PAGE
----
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December 28, 2023

SVSU to construct first university environmental research station on Lake Huron, following state budget approval

pontoon boat

Saginaw Valley State University will build a $10 million environmental science research station along the Saginaw River, near the river mouth with Saginaw Bay, following approval of $7.5 million in capital outlay funding approved by the State of Michigan and signed into law by Gov. Whitmer on Monday, Dec. 18.

SVSU has a long history of partnering with the Bay County Health Department and other agencies to test water quality at public beaches. Federal agencies such as the U.S. Geological Survey and the National Oceanic and Atmospheric Administration, and state agencies such as the Michigan Department of Agriculture and Rural Development, and the Michigan Department of Environment, Great Lakes, and Energy are also partners with SVSU in studying and improving the watershed through the Saginaw Bay Monitoring Consortium.

“We are thrilled to construct the first university environmental research facility on Lake Huron and to build upon our relationships in the region that are contributing to improved public health and a better ecological understanding of our Saginaw Bay watershed,” said George Grant Jr, SVSU president.

“This facility will provide a standout learning laboratory for our students and faculty, and our partner agencies throughout the community. I would like to thank our regional legislative delegation for seeing the value of this project and supporting it through the capital outlay process.”

Grant mentioned state senators John Cherry, Kevin Daley, Roger Hauck and Kristen McDonald Rivet, as well as state representatives Brian BeGole, Timmy Beson, Matthew Bierlein, Graham Filler, Phil Green, Jasper Martus, Amos O’Neal, and Bill G. Schuette as among those who advocated for SVSU’s capital outlay request.

“When one of our state universities has the chance to attract top scientists, expand research capabilities, and benefit students at all levels, it’s smart to make that investment,” said State Senator Kristen McDonald Rivet, Joint Capital Outlay Chair. “Funding approved for this new facility will help make SVSU a leader in environmental science and studies, spurring important collaborations, hands-on educational programs, and greater interest in the freshwater ecosystems that are so important to our local economy.”

The research station will be built in Bangor Township on the west side of the Saginaw River, south of the Department of Natural Resources boat launch, on property owned by Dow, opening opportunities for students from SVSU and surrounding K-12 schools.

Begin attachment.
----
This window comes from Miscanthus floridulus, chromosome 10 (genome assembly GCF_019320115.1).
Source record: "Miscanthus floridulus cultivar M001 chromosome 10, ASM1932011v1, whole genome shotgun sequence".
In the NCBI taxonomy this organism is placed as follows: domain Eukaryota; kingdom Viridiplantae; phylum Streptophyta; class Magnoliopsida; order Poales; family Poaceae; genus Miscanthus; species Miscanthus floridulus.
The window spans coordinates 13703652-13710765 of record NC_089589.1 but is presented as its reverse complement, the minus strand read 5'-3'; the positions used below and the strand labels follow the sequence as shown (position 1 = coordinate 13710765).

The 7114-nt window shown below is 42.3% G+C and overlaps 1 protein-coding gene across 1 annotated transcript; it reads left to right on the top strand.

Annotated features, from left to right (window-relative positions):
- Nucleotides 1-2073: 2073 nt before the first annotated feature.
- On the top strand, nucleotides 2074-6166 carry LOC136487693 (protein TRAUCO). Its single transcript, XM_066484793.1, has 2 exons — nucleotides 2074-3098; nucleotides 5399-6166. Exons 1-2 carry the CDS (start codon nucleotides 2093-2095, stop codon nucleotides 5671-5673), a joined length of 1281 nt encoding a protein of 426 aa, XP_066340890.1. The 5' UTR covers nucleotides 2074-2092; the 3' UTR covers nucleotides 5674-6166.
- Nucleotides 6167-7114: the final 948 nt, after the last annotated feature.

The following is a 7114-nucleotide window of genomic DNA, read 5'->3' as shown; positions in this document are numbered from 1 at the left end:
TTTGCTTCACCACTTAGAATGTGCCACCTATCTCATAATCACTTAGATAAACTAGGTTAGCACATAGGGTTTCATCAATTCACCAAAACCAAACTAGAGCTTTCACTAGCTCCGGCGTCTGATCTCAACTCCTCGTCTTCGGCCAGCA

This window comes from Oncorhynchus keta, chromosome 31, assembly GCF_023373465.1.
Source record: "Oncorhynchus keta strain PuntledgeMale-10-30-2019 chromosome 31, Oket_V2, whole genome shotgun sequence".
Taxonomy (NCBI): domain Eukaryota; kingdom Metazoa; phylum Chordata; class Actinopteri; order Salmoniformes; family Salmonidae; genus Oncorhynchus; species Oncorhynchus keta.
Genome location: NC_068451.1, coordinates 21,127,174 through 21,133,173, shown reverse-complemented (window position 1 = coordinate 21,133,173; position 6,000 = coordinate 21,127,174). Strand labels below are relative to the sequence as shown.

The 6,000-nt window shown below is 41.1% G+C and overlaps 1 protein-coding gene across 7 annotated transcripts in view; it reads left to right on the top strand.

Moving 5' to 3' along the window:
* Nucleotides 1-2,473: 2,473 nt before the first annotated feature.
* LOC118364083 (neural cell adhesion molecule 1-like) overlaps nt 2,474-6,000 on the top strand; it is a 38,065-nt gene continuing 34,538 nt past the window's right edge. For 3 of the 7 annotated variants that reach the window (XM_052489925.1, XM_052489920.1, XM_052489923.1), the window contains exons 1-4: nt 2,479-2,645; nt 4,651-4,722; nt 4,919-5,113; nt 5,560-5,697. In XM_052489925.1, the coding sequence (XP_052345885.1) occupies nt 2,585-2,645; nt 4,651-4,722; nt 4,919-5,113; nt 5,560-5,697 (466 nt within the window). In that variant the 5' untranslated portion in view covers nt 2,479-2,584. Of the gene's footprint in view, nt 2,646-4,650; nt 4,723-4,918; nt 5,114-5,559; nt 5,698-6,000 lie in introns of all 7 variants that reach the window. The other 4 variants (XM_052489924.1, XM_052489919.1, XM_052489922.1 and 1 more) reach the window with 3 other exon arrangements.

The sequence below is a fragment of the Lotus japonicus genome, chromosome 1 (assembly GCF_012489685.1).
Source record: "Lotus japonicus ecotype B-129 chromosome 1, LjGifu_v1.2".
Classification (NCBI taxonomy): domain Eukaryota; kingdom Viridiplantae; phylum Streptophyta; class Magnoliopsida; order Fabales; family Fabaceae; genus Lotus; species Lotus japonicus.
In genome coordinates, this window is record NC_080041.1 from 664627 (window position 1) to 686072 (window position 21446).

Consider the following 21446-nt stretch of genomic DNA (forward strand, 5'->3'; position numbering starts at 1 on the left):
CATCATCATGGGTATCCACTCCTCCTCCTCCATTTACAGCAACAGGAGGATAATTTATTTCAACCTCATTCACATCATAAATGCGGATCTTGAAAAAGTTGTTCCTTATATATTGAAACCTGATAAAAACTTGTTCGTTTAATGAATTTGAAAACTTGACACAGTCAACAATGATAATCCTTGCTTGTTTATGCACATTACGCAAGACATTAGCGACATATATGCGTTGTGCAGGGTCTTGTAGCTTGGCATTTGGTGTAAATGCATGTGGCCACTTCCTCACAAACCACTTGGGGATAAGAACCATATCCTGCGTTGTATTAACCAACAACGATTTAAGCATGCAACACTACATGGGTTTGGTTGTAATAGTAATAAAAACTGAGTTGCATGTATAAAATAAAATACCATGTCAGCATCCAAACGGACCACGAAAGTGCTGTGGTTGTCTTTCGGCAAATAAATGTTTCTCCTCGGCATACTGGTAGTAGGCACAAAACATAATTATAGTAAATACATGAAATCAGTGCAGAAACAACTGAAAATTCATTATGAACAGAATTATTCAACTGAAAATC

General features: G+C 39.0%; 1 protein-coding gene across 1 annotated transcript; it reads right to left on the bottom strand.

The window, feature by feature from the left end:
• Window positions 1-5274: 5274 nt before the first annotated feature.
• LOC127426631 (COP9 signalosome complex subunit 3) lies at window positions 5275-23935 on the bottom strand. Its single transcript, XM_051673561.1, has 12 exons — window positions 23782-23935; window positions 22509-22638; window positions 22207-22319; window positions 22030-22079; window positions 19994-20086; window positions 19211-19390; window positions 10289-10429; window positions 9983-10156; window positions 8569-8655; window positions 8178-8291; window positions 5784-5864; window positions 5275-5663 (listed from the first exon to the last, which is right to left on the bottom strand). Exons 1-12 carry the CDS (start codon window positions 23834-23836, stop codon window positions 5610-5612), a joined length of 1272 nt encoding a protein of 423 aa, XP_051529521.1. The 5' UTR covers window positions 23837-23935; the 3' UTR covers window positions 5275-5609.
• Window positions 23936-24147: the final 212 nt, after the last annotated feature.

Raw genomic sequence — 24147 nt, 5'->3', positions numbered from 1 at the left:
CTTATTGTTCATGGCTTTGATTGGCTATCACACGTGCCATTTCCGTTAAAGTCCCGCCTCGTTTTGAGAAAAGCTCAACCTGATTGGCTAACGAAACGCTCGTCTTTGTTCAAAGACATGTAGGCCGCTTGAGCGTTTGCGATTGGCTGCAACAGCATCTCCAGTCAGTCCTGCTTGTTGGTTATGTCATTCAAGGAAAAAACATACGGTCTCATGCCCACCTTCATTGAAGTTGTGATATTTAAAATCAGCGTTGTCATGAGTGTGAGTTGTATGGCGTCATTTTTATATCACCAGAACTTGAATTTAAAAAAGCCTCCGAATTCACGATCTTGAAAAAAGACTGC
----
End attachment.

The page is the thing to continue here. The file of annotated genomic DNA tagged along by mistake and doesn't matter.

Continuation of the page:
“The supplemental bills will help uplift our students while strengthening SVSU’s environmental science programs. These investments will create more facilities for increased freshwater research, which will help to transpire a better understanding of our iconic Great Lakes,” said State Representative Amos O’Neal. “Today is a great day to be a Cardinal!”

 Through its collaboration with the Saginaw Bay Monitoring Consortium, SVSU works alongside The Nature Conservancy, the Saginaw Chippewa Indian Tribe, Central Michigan University, and private industry, including the Michigan-based firm LimnoTech.

 SVSU also operates a mobile laboratory that travels to parks, K-12 schools and other venues to introduce science opportunities to young people. The lab has hosted around 19,000 visitors since it was introduced in 2016.

“The enhanced access to Saginaw Bay will enable us to drastically scale up our K-12 outreach through the Dow Science and Sustainability Education Center at SVSU, and the improved experiential learning opportunities will better prepare our undergraduate students for employment and research positions upon graduation,” said Dave Karpovich, H.H. Dow Endowed Professor of Chemistry and director of the Saginaw Bay Environmental Science Institute at SVSU.

Community leaders expressed enthusiasm for the project and its potential to enhance recreation, commerce, and quality of life.

“This project is exciting! The Great Lakes are the largest freshwater system in the world,” said Magen Samyn, president and CEO of the Bay Area Chamber of Commerce. “Having a world-class research station with direct access to Lake Huron will create a positive economic impact on our region and can serve as a catalyst for more advancements.

“Bringing together research, education, outreach and collaboration, the research station will create more opportunities for all to explore right here in the Great Lakes Bay Region.”

SVSU will use $2.5 million in existing capital reserve funds to cover its portion of the project cost. Construction of the 10,000 square foot facility is expected to begin in the fall of 2025.